Ask Julie

“Julie knows just about everything when it comes to personal finance – I have yet to see her get stumped.” – Cheryl D.

There are so many choices and so much information available on how to spend, save, and invest your money it can be hard to wade through all you see. If you have questions, please send me a note. I’ll reply to you directly, and post your questions and the answers here for others to see, unless, of course, you’d prefer I didn’t.

Here are a few questions I’ve received recently.

Question:  “I’ve maxed out my 401(k). Now what? I don’t meet the income requirements for a Roth IRA.”

Answer: Even if your company offers a 401(k), or other retirement savings option, you can still save in a traditional IRA. Current contribution limits are $6,000 for those under the age of fifty, and $7,000 for those fifty and over. Your contributions are after tax, but your earnings grow tax free until withdrawn. Your after tax contributions are not taxable at the time of withdrawal, but your earnings are.

That isn’t quite as good a deal as you get with a Roth IRA. There all your earnings are also tax free if you wait to withdraw them until after you turn 59 1/2.

There is a way to save in a Roth IRA, even if your income is above the Roth limit. You can contribute to a traditional IRA and immediately convert your contribution to a Roth IRA. Since there are no earnings on the traditional IRA, the conversion is tax free.

However, be careful. If you already have traditional IRA savings, due to previous 401(k) rollovers or your past contributions, this “back-door” Roth contribution probably won’t work for you. That is because, the IRS lumps all your traditional IRA holdings together, and will tax your current contribution according to the proportion of the balance that hasn’t already been taxed. This article explains the issue.

Congratulations on your savings, and remember, any savings are good savings, even if you have to pay a little tax in the future.

Question: “I’m transferring my IRA to a new financial institution, and they are asking me whether I have an option contract at my current institution. How do I know?

Answer: An option contract is a contract that allows you to purchase a company’s stock in the future for a given price, called the exercise price. In order to use this investment strategy, your financial institution will set up an account that allows you to do that. Ordinary accounts are not allowed to invest in option contracts.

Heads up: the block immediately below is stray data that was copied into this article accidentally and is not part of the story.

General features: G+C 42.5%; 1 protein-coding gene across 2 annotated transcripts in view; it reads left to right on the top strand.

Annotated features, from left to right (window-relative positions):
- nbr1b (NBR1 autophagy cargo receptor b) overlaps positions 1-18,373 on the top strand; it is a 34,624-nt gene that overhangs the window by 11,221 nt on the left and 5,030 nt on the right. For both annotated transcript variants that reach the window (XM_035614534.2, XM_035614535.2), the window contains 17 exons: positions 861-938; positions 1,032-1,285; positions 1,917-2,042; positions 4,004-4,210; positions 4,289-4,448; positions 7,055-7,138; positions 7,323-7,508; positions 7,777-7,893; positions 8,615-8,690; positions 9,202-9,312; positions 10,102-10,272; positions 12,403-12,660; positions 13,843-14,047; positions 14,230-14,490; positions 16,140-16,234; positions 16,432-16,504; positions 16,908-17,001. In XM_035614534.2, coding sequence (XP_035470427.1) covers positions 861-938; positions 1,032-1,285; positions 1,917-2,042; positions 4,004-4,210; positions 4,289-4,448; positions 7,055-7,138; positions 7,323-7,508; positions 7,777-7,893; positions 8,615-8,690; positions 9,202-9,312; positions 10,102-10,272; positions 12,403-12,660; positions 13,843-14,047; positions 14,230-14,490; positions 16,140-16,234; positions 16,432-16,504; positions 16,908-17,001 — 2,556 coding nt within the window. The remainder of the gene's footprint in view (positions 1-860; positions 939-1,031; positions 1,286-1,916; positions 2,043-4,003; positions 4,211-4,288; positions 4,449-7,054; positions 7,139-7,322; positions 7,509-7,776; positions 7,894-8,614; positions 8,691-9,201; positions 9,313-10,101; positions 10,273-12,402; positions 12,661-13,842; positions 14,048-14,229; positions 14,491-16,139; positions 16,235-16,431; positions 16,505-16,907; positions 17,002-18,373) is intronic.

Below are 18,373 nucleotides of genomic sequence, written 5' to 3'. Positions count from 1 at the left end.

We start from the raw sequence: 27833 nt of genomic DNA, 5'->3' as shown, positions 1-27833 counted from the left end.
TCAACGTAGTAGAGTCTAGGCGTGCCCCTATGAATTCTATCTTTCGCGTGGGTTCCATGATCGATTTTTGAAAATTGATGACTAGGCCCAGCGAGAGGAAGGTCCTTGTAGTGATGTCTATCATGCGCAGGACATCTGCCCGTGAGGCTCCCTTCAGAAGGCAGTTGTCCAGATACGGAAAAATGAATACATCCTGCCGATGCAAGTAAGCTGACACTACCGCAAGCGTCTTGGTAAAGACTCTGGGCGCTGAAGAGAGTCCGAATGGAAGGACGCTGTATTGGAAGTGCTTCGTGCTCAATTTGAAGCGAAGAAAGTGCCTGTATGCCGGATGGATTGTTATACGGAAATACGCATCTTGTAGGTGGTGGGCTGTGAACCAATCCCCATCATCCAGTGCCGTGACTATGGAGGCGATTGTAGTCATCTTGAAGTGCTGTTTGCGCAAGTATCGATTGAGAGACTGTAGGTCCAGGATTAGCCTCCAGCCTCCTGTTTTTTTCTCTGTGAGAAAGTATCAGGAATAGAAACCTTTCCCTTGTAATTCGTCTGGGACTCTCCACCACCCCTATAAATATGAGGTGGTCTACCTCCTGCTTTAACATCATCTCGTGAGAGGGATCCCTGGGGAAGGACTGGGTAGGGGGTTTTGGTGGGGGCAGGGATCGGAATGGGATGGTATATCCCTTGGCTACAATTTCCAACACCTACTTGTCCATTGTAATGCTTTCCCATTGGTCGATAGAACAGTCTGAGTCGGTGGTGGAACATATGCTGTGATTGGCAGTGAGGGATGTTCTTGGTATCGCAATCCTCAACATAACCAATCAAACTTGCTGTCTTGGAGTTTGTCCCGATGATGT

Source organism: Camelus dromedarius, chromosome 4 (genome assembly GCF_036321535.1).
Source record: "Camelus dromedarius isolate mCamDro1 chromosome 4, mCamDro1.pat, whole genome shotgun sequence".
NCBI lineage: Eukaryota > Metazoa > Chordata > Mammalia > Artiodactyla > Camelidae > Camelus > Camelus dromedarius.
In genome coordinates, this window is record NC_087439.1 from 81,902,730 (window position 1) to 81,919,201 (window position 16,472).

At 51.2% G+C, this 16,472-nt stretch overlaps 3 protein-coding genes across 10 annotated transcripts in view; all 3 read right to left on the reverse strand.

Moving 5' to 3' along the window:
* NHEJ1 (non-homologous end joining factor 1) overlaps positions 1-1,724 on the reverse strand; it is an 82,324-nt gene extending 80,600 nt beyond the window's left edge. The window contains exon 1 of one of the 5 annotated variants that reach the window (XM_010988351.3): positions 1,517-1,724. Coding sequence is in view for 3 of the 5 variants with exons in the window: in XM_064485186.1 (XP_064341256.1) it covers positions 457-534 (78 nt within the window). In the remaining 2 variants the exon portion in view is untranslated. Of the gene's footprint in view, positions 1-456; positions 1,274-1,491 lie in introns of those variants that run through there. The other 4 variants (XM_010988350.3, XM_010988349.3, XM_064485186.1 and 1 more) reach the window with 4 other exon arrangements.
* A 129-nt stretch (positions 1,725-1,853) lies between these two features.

You have to fill out forms and jump through some hoops to have an option contract, so if you don’t remember doing that, you almost certainly do not have any.

Question: “My company has given me a choice between receiving restricted stock units (RSU) or company stock options. Which should I take.”

Answer: Here are the pros and cons of each:


  • The primary advantage of RSUs is you have something that very likely will have some value in the future.
  • The tax treatment of RSUs is also simpler that with options. The award of RSUs is taxed as income in the year in which you receive them. In the future, when you sell your shares, you will incur capital gains tax if they are worth more than when they were awarded.
  • On the negative side, you are taxed on your award as income in the current year, which could boost you up into a higher tax bracket.
  • If you leave the company before they vest, your award will have no value.


  • With options, there are no immediate tax consequences to the award. You will be taxed when you exercise them.
  • The tax treatment is more complex. When you do exercise your options, the number of shares times the exercise price will be taxed as income, and the difference between the market value at the time and the exercise price will be taxed as a capital gain. There will be no losses, since you wouldn’t exercise the options if the stock value was less than the exercise price.
  • With options, there is a chance your award will be worthless. If the stock value remains below the exercise price between the time the options are vested and the expiration date, your award will have no value.
  • If you leave the company before the options are vested, your award will have no value. You may also be required to exercise any options that have vested within a short amount of time after leaving the company.

Usually, companies set up these awards so that RSUs and options are equally attractive at the time of the award. The main difference that could make one more attractive than the other is if they have different vesting schedules. Earlier vesting is better.

Congratulations on your award!

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Photo by Heidi Sandstrom on Unsplash
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